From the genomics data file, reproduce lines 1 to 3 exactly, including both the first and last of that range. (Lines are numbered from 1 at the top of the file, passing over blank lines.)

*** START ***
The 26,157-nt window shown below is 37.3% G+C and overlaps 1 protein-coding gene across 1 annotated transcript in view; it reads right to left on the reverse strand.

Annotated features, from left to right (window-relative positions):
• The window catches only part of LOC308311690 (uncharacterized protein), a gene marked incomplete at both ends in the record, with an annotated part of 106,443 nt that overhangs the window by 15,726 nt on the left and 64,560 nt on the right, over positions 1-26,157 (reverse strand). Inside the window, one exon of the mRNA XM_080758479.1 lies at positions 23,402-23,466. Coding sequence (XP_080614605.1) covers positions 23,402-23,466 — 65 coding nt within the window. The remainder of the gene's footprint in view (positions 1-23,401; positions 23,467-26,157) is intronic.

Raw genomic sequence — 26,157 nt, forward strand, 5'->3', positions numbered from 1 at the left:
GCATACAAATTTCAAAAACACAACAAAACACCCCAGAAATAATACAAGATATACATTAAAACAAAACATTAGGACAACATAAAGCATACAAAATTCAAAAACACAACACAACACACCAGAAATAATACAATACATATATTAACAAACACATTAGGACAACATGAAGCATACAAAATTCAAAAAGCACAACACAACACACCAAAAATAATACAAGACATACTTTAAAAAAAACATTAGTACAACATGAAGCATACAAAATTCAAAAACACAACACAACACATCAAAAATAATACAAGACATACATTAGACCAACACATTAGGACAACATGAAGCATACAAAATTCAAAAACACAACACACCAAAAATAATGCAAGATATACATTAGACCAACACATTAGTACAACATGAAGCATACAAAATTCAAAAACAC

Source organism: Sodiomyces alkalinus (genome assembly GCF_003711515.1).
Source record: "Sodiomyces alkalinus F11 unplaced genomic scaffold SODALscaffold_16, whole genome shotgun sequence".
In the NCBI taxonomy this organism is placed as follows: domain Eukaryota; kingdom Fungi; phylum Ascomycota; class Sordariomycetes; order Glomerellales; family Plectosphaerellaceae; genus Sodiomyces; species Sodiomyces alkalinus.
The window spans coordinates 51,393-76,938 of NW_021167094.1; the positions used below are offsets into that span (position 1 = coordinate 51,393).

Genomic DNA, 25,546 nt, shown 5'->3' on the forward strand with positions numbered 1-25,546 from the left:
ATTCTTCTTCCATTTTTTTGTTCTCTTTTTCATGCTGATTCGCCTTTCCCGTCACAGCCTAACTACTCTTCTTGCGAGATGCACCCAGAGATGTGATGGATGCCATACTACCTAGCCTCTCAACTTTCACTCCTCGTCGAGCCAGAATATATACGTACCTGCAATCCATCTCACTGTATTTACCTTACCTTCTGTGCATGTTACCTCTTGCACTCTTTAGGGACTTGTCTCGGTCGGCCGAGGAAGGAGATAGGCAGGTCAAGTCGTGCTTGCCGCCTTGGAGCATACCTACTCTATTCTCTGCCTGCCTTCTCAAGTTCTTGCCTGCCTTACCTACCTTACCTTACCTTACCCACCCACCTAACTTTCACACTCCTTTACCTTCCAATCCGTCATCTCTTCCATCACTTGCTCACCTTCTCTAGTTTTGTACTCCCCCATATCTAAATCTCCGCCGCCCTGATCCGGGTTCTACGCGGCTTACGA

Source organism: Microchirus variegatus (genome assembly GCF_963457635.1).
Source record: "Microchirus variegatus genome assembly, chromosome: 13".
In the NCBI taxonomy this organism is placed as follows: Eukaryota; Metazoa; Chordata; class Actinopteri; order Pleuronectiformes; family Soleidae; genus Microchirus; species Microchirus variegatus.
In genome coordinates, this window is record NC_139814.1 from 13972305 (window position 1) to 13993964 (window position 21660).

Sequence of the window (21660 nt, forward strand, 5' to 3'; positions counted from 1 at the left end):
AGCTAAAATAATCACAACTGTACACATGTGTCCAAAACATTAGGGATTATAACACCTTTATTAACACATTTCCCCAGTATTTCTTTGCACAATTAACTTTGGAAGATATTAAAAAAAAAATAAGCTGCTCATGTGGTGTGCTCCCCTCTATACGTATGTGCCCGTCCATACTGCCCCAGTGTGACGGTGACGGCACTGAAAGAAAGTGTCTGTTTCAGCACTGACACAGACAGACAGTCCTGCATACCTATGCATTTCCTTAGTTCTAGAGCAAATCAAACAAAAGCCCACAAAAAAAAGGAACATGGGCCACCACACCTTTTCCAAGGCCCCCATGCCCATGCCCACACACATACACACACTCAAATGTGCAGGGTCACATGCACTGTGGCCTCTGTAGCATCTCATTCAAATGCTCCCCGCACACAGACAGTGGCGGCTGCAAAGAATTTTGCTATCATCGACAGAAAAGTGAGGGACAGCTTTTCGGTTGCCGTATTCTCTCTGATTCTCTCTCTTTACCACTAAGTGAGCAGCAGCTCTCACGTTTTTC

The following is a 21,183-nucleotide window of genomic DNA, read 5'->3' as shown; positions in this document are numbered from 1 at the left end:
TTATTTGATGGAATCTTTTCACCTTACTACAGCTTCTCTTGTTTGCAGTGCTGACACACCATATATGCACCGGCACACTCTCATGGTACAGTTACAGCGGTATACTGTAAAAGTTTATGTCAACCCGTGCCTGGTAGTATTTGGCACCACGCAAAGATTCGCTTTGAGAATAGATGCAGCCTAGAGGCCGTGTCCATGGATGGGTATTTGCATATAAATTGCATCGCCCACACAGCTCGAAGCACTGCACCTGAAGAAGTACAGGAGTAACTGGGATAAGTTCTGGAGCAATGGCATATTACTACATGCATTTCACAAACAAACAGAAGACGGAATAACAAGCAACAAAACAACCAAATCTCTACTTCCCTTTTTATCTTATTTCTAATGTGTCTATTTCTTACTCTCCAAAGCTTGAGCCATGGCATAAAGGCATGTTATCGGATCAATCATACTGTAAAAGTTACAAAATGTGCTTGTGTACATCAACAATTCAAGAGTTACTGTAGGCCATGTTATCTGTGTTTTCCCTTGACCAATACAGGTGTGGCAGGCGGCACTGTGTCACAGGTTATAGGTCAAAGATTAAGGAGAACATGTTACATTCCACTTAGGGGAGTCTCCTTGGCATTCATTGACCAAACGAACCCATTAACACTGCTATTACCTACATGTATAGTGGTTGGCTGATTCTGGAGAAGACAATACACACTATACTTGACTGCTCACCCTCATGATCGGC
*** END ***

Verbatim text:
The 26,157-nt window shown below is 37.3% G+C and overlaps 1 protein-coding gene across 1 annotated transcript in view; it reads right to left on the reverse strand.

Annotated features, from left to right (window-relative positions):
• The window catches only part of LOC308311690 (uncharacterized protein), a gene marked incomplete at both ends in the record, with an annotated part of 106,443 nt that overhangs the window by 15,726 nt on the left and 64,560 nt on the right, over positions 1-26,157 (reverse strand). Inside the window, one exon of the mRNA XM_080758479.1 lies at positions 23,402-23,466. Coding sequence (XP_080614605.1) covers positions 23,402-23,466 — 65 coding nt within the window. The remainder of the gene's footprint in view (positions 1-23,401; positions 23,467-26,157) is intronic.